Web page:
Q: When you were in school, did you ever take a class that you felt was utterly pointless to your life? If so, how did you get through it?
A: Yes, indeed. In my experience, the feeling that certain things are utterly pointless to my life is actually so recurrent that pointlessness would seem to be a defining characteristic. This often includes coursework, at every stage. And sometimes (but not always), I was right in this feeling: the classes turned out to be useless.
For example, gym always struck me as a questionable proposition. I am a fervent believer in exercise, and will not deny a vital link between physical and mental health. However, our gym units consisted of things like bowling (and even bumper-bowling, if you couldn’t quite hack it), square dancing, and golf. I’m sorry, but to this day, I can think of no way to justify spending school time on these activities. Perhaps some of you disagree, but I can only justify the existence of gym in general if it gets your heart rate up without relying on the music of Garth Brooks.
My sophomore year in college I took a required course in Astronomy. It was actually a very difficult class in terms of mathematical rigor. However, the actual class proceeded as follows: the professor turned off the lights, turned on PowerPoint, and then read lessons directly from the screen. These PowerPoint slides were then posted as-is on the course website, leading one to ask: what, exactly, is the point of attending this class? Every lesson was taught in exactly this way, and the class became some kind of strange undergraduate nap-time. I can’t fathom how little an instructor must care about the teaching experience if they are able to look out at an audience of sometimes-openly snoring students and not reconsider their pedagogy.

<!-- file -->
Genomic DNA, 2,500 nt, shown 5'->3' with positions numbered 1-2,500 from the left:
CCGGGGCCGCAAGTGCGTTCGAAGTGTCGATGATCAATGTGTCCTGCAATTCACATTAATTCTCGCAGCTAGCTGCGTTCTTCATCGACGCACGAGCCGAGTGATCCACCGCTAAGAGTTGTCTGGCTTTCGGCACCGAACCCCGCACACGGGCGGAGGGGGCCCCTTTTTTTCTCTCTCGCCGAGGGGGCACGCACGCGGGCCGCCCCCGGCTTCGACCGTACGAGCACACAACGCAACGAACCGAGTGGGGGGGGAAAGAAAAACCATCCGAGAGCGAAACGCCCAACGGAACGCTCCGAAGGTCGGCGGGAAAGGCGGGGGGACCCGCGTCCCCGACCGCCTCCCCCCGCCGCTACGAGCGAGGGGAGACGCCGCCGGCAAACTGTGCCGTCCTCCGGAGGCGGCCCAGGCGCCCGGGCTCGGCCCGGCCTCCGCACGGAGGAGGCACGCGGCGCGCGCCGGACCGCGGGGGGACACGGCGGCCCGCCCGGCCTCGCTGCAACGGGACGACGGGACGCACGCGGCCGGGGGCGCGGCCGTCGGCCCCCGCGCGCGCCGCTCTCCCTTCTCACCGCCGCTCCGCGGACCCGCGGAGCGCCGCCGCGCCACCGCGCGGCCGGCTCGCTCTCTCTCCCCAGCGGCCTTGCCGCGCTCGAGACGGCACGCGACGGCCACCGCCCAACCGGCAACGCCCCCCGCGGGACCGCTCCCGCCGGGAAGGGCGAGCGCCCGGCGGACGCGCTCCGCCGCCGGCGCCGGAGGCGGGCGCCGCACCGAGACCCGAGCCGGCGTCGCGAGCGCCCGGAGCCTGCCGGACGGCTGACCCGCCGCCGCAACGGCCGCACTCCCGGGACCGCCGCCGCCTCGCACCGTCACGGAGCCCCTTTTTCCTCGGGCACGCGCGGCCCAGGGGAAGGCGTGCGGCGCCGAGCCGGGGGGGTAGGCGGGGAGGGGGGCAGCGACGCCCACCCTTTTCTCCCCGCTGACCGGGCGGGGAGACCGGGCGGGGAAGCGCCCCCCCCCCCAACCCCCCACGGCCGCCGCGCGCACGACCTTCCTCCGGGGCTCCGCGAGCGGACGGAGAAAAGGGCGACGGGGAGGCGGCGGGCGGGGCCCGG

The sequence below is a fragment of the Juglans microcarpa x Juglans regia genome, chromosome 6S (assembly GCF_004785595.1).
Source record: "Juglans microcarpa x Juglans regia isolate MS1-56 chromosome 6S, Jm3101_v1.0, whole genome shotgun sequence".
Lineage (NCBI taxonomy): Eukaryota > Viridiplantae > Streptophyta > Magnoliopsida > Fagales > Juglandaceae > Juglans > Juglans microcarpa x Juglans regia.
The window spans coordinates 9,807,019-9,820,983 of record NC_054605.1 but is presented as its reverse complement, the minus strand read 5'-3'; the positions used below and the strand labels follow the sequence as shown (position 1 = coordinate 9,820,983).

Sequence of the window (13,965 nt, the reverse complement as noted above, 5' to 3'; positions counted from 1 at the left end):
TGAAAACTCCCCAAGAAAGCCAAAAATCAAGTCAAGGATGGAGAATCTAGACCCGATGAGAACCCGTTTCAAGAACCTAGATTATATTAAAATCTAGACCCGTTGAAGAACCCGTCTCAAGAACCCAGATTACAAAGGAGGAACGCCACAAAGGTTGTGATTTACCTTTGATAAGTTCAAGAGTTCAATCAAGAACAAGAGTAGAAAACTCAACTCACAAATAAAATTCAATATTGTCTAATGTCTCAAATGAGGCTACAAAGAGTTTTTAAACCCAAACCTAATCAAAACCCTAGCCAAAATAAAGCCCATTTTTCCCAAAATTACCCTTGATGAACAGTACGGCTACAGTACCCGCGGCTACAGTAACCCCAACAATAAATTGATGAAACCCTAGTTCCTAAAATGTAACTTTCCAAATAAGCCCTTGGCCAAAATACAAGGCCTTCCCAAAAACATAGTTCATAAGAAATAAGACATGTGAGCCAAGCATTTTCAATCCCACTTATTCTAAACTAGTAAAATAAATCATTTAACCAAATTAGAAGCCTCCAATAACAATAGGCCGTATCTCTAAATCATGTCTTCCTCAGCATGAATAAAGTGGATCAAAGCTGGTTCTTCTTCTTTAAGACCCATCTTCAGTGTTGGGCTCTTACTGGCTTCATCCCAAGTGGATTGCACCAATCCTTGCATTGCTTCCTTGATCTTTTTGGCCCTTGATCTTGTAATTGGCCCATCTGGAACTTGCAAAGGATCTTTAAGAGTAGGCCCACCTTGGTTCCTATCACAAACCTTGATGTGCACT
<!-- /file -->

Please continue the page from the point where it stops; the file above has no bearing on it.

In both cases, I decided early on that either the class material or the classroom experience were pointless to my life, and muddled through the semester as a result. However, later on, I learned to distrust my instincts on this point. Although I had classes that I (correctly) predicted were pointless, I also had classes that I thought would be pointless, and ended up seriously loving. My conclusion was that since I was apparently incapable of accurately assessing whether something would ultimately be enjoyable or useful, it was best to just approach each class with an open mind, and reserve judgments for after the fact.
In terms of getting through classes that you are strongly inclined to consider pointless, I do recommend adopting this general optimism, because particularly in the earlier stages of the educational system, you never know exactly where your interests or skills will lie, and blocking yourself off from possible sources of satisfaction or even livelihood on the basis of self-assumed disinterest is only a self-fulfilling prophecy. As ever, if you can figure out a way to make the class work for you, it will inevitably be useful. To this end, I also advise you to talk candidly, but respectfully, with your teacher outside of class. Shelve your preconceptions and simply tell them that you are having a hard time connecting to the class material; ask them why they are interested in it, and why it might prove useful to you. This has the additional benefit of clueing the instructor in on ways that they might better reach the class. I teach a required writing course, and often work against students who shut out the material because they assume it is pointless (it doesn’t help having early morning sections, either). However, I can usually figure out a way to connect the content with those students who come to my office hours and talk with me, and this will also, usually, shift the way the class works as a whole.
And if we all end up agreeing that the venture is pointless, at least we can go bowling instead.
Have you ever taken a class you thought was pointless?
Mr. Jung teaches college writing in Chicago, where he lives with his wife and their growing collection of street maps.
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